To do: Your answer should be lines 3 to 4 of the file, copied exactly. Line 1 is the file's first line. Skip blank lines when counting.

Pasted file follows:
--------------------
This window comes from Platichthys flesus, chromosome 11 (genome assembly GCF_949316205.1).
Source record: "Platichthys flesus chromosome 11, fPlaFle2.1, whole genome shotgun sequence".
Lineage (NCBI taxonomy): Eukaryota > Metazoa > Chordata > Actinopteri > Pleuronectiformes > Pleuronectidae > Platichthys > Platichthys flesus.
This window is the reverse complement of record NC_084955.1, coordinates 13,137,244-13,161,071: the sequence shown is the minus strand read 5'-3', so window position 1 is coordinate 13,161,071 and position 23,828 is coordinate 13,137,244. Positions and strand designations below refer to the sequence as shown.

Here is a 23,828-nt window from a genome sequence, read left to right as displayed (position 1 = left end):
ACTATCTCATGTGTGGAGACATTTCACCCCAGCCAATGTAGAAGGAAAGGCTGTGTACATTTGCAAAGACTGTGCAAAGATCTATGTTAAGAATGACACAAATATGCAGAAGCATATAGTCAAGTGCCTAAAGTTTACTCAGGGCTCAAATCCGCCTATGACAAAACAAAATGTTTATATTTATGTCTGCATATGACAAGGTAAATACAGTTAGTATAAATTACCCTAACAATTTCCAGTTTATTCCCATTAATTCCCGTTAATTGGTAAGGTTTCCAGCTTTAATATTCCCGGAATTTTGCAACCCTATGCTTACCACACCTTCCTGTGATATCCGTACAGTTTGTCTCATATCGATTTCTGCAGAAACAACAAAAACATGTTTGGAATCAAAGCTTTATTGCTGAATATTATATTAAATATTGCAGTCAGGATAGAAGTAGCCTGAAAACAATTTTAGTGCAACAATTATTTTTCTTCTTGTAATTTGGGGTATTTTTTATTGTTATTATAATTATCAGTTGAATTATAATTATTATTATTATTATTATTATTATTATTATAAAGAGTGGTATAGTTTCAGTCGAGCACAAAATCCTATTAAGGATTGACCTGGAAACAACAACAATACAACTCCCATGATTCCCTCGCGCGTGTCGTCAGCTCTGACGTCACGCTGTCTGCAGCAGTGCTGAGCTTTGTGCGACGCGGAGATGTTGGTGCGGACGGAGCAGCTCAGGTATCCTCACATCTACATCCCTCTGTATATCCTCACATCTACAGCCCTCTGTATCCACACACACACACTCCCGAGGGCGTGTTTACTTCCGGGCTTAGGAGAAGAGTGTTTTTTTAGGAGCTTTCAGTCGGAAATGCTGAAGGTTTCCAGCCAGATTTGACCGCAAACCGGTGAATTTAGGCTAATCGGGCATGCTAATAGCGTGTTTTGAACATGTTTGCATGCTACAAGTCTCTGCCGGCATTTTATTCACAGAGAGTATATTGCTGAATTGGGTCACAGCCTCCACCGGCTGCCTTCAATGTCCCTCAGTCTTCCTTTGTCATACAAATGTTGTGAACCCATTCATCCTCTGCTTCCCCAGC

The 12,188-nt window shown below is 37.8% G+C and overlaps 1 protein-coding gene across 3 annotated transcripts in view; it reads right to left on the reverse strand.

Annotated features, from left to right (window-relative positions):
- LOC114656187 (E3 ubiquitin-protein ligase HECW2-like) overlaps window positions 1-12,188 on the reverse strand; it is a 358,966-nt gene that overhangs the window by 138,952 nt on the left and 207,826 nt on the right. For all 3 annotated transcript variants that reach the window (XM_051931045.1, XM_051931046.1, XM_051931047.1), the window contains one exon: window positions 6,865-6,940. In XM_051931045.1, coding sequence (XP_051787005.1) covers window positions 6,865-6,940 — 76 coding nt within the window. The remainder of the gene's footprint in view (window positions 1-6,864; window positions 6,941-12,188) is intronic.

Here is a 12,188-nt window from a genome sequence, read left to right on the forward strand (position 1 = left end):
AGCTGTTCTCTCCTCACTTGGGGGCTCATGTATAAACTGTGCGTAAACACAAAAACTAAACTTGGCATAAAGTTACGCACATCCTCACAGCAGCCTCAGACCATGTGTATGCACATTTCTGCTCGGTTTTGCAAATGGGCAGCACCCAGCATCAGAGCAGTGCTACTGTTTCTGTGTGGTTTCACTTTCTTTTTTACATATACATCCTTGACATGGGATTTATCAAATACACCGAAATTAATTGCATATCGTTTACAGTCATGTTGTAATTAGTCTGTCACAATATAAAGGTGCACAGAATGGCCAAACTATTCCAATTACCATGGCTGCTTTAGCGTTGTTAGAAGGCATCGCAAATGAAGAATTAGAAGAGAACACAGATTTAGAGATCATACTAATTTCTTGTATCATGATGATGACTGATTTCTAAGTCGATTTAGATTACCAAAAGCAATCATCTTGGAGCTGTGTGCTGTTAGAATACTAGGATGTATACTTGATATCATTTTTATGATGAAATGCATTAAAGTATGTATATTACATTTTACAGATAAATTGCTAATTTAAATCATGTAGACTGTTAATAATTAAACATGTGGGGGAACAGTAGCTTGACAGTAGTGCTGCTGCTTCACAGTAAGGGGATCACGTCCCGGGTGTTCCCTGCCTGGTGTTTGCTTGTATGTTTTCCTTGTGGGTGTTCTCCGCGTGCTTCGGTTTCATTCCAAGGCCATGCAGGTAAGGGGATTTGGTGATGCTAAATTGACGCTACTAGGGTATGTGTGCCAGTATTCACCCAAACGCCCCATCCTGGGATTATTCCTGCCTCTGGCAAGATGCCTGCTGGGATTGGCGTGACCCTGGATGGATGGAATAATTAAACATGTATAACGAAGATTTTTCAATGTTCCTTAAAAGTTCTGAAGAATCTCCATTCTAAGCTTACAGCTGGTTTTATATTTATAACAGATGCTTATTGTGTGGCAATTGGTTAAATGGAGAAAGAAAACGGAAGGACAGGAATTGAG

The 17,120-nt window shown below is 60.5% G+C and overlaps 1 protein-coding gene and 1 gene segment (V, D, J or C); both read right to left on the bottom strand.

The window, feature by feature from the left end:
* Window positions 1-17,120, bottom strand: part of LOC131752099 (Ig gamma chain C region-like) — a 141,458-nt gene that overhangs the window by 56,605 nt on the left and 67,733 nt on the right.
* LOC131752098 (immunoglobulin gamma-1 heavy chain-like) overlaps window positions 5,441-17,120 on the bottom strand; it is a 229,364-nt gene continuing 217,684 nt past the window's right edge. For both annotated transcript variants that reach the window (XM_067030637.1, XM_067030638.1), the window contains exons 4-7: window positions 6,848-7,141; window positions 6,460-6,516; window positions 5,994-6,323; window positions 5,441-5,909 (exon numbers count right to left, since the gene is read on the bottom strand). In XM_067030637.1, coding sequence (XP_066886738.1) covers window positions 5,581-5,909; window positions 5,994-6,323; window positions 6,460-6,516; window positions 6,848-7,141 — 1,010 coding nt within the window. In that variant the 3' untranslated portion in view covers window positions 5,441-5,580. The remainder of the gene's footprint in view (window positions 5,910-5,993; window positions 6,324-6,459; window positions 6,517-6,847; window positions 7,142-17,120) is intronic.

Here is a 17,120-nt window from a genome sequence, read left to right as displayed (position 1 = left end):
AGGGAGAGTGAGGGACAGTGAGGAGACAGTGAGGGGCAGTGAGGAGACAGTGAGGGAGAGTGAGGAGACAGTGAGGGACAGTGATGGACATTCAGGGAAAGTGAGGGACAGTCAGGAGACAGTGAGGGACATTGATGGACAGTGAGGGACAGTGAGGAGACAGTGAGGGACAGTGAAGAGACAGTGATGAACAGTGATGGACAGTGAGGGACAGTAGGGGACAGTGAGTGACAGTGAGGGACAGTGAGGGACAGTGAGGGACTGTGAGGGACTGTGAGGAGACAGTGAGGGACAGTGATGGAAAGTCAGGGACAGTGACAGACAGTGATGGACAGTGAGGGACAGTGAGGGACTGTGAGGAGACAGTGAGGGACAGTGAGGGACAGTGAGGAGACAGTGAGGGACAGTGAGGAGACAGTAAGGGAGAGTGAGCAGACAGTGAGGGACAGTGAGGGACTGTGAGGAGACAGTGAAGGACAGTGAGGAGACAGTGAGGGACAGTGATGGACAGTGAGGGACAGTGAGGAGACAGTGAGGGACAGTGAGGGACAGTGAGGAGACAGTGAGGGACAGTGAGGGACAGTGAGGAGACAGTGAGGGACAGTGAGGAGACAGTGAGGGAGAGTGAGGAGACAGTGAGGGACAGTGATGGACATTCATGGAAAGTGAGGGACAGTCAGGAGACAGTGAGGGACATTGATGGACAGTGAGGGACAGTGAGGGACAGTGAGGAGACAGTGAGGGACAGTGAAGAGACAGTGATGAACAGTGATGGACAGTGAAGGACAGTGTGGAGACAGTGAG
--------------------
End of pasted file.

Lineage (NCBI taxonomy): Eukaryota > Metazoa > Chordata > Actinopteri > Pleuronectiformes > Pleuronectidae > Platichthys > Platichthys flesus.
This window is the reverse complement of record NC_084955.1, coordinates 13,137,244-13,161,071: the sequence shown is the minus strand read 5'-3', so window position 1 is coordinate 13,161,071 and position 23,828 is coordinate 13,137,244. Positions and strand designations below refer to the sequence as shown.